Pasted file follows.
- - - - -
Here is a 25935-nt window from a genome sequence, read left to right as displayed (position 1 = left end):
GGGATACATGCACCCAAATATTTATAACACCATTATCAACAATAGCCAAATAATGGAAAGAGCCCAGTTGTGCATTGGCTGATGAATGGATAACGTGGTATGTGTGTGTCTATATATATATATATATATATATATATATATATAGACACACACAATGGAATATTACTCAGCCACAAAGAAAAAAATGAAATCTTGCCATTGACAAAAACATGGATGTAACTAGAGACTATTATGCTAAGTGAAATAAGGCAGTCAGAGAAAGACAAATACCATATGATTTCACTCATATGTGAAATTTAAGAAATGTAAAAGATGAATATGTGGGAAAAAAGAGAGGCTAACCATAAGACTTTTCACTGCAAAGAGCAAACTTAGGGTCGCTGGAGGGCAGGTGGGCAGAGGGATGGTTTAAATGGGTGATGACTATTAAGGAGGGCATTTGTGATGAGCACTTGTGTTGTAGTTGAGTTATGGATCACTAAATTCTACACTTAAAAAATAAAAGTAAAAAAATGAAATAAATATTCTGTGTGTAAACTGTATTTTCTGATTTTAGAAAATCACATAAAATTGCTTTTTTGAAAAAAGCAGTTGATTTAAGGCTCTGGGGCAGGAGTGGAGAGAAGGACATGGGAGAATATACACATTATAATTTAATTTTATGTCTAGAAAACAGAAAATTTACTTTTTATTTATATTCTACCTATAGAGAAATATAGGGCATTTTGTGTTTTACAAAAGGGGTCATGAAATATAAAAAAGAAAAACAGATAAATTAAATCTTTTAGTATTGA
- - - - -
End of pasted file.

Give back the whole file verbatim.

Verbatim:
Here is a 25935-nt window from a genome sequence, read left to right as displayed (position 1 = left end):
GGGATACATGCACCCAAATATTTATAACACCATTATCAACAATAGCCAAATAATGGAAAGAGCCCAGTTGTGCATTGGCTGATGAATGGATAACGTGGTATGTGTGTGTCTATATATATATATATATATATATATATATATATAGACACACACAATGGAATATTACTCAGCCACAAAGAAAAAAATGAAATCTTGCCATTGACAAAAACATGGATGTAACTAGAGACTATTATGCTAAGTGAAATAAGGCAGTCAGAGAAAGACAAATACCATATGATTTCACTCATATGTGAAATTTAAGAAATGTAAAAGATGAATATGTGGGAAAAAAGAGAGGCTAACCATAAGACTTTTCACTGCAAAGAGCAAACTTAGGGTCGCTGGAGGGCAGGTGGGCAGAGGGATGGTTTAAATGGGTGATGACTATTAAGGAGGGCATTTGTGATGAGCACTTGTGTTGTAGTTGAGTTATGGATCACTAAATTCTACACTTAAAAAATAAAAGTAAAAAAATGAAATAAATATTCTGTGTGTAAACTGTATTTTCTGATTTTAGAAAATCACATAAAATTGCTTTTTTGAAAAAAGCAGTTGATTTAAGGCTCTGGGGCAGGAGTGGAGAGAAGGACATGGGAGAATATACACATTATAATTTAATTTTATGTCTAGAAAACAGAAAATTTACTTTTTATTTATATTCTACCTATAGAGAAATATAGGGCATTTTGTGTTTTACAAAAGGGGTCATGAAATATAAAAAAGAAAAACAGATAAATTAAATCTTTTAGTATTGA